International health certificates for smallpox and cholera
are not required, except from travellers arriving from infected areas.
Indonesian Customs allows on entry a maximum of two liters
of alcoholic beverages, 200 cigarettes or 50 cigars or 100 grams of tobacco
and a reasonable amount of perfume per adult. Cars, photographic equipment,
typewriters and tape recorders must be declared to Customs upon entry and
must be reexported. 'prohibited from entry are TV sets, radios, narcotics,
arms and ammunition, printed matter in Chinese characters and Chinese medicines.
Advance approval has to be acquired for carrying transceivers and all movie
films and video cassettes must be censored by the Film Censor Board. Fresh
fruit, plants and animals must have quarantine permits.
There is no restriction on import or export of foreign currencies. However,
the export or import of Indonesian currency exceeding Rp.50,000 is prohibited.
TRANSPORTATION FROM SOEKARNO-HATTA
INTERNATIONAL AIRPORT TO THE CITY V.V
Taxi fares are metered and will cost between Rp.15,000,- and
Rp.20,000,- to the downtown area of the city where most large hotels are located.
The air conditioned airport bus service will cost approximatelyRp.3,000,-
to any of the five city zones. Hotel limousine services are provided by some
of the leading hotels in the city, offering a city-airport-city transportation
service on a complimentary basis to hotel guests. At all major airport terminals,
inquires about local transportation should be directed to the information
The Government of Indonesia has officially abolished the exit
permit required for people leaving the country, effective from August 17,
Airport tax levied on passengers for international travel i Rp.21,000,- for
travel within Indonesia regional variations occur. Expect to pay an average
of about Rp.8,000,-.
Major hotels usually add a 10% service charge to bills. Where
it is not included a tip of between 5% to 10% of the bill would be appropriate
if the service is satisfactory.
Airport porters expect Rp.2,000,-for a small bag and Rp.3,000, for bags weighing
more than 20 kg.
Tipping taxi and hire-car drivers is not mandatory, but if service has been
satisfactory a basic Rp.1,000,- tip is sufficient for a taxi driver, Hire-car
drivers would normally expect a larger tip.
Dress is normally informal in Indonesia due to the warm, humid
climate and clothing of light fabrics are recommended. Travelling in highland
areas is noticeably cooler, however, and carrying a light sweater may prove
useful. Accepted attire for men is a shirt and long pants. A jacket and tie
are required for official calls or for more formal occasions. Long sleeved
batik or handwoven shirts are acceptable for evening functions. For ladies,
dresses, blouses, andlong pants are appropriate. Shorts, halters or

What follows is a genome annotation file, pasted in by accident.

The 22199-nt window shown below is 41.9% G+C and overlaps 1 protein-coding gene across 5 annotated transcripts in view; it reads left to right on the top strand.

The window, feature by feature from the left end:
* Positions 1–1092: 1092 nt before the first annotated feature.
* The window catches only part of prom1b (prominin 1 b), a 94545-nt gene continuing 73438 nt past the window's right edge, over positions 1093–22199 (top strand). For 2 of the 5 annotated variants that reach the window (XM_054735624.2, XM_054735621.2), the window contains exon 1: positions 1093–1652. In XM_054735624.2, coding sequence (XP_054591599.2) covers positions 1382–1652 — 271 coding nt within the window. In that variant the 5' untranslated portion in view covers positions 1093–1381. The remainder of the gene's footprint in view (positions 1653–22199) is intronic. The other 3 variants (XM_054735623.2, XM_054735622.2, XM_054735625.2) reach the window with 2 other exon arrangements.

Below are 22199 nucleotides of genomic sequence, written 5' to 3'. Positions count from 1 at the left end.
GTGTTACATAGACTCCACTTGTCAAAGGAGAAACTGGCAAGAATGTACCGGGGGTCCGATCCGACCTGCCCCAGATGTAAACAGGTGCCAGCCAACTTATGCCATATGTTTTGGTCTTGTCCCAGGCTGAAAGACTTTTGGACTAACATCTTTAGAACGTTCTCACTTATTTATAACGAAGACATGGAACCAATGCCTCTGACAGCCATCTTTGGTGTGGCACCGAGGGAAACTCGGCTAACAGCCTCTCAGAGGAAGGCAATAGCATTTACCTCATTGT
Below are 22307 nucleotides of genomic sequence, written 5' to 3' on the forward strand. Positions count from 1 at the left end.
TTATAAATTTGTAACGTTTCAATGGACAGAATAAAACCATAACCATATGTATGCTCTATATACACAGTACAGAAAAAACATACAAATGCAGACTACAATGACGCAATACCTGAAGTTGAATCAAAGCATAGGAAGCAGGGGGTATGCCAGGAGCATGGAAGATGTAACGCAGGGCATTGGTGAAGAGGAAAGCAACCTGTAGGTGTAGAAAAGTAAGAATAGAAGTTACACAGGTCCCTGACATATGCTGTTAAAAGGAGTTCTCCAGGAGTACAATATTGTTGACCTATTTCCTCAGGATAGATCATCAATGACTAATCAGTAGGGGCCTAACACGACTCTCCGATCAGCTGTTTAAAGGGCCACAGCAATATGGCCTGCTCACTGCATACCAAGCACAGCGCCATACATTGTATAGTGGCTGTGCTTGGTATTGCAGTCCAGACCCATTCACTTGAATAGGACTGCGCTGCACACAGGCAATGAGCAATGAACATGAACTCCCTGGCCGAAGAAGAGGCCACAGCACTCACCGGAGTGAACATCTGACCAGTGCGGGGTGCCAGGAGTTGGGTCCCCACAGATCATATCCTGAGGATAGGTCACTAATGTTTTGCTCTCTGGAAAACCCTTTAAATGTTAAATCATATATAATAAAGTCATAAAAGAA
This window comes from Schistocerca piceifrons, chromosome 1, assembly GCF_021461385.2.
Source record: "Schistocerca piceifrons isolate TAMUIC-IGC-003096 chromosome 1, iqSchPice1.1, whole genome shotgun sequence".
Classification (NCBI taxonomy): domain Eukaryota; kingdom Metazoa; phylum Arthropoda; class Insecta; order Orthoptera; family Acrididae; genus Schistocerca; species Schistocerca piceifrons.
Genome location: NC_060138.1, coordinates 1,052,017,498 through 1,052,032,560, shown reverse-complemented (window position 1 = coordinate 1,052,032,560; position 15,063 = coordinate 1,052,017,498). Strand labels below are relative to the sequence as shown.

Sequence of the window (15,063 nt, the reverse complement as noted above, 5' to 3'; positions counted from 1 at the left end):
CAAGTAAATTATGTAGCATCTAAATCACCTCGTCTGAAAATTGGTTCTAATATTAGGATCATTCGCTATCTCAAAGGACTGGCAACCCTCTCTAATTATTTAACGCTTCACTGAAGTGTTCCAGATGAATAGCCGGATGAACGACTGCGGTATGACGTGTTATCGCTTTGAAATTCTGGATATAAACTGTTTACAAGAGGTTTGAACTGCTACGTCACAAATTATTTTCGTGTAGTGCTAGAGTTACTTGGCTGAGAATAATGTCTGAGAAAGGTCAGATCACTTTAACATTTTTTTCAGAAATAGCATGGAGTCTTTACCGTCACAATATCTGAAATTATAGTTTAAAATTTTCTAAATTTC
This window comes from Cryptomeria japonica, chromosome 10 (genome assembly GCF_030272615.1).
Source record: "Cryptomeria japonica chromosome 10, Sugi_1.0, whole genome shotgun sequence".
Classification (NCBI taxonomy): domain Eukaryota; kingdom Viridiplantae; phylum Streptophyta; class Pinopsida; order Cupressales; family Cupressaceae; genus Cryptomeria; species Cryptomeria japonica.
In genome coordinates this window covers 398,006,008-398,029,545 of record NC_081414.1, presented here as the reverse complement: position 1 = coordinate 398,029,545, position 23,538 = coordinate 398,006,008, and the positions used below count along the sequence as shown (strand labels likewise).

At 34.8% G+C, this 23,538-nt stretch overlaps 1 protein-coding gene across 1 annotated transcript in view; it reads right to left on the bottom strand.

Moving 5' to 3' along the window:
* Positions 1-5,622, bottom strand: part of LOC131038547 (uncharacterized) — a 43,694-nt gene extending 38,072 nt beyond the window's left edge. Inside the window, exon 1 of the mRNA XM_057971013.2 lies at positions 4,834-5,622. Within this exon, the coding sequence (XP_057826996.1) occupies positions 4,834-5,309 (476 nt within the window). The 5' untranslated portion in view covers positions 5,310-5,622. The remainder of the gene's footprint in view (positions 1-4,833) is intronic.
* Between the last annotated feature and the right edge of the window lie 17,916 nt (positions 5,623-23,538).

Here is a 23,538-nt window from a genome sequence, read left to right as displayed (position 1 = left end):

tank tops should only be used at sports facilities or on the beach.
Businessoffices are usually open either from 8.00 am
to 4.00 pm or 9.00 am to 5.00 pm, with a break for lunch between 12.00 noon
and 1.00 pm. but on Saturday many business offices are closed.
Government office hours are from 8.00 am to 4.00 pm from Monday to Friday
and on Saturday many Government offices are closed.
Normal banking hours are from 8.00 am to 2.30 pm from Monday
to Friday. Some bank branches in hotels, however, keep longer hours.
Jakarta has several international banks but money can also be changed at hotel
cashiers, and authorized money changers. Daily exchange rates are published
in newspapers. The US dollar is the most readily accepted currency.
Most major tourist destination areas have foreign exchange facilities, but
for travel to remote areas, it is advisable to change money and travelers
cheques in advance. Credit cards are acceptable only at major hotels, restaurants
and travel agencies.
Major cities in Indonesia have shopping complexes, supermarkets
and department stores where prices are fixed. Shops are usually open all week
including Sundays. Shopping hours are usually between 9.00 am and 9.00 pm
for department stores and supermarkets in the large cities with shorter hours
on Sundays. In smaller cities, shops may be closed between 1.00 pm and 5.00
Bargaining is customary in small shops and markets, the art of which is to
start at half the asking price and slowly increase your offer until a compromise
is reached. Remember it helps to smile while bargaining.
Traditional sports in Indonesia include bull races, bull fights,
rowing, and unique ram fights, all of which are held as part of special festivities.
Silat, a martial art, can be performed as a dance or an exercise and is comparable
to Karate or Kung Fu. However, the most popular sports in Indonesia are soccer,
badminton, and table tennis. Golf is becoming more and more popular and a
number of excellent golf course can be found across the archipelago.
Most major hotels have their own tennis and squash courts, swimming pools,
health clubs and those at seaside resorts provide equipment for sailing, surfing,
scuba diving and windsurfing. There are also a growing number of dive shops
which provide necessary equipment and professional services.
The Indonesian archipelago is spread over three time zones.
Western Indonesia Standard Time, which covers the islands of Sumatra, Java
& Madura, West and Central Kalimantan is 7 hours ahead of GMT; Central
Indonesia Standard Time covers East and South Kalimantan, Sulawesi, Bali and
Nusa Tenggara, and is 8 hours ahead of GMT; finally Eastern Indonesia Standard
Time, which covers Maluku, and Irian Jaya is 9 hours ahead of GMT.
Power supply is usually 220 volts/250 cycles in large cities,
but 110 volts is still used in some ares. Normal outlets are plugs with two
rounded pins. It is advisable to check electricity supplies before using any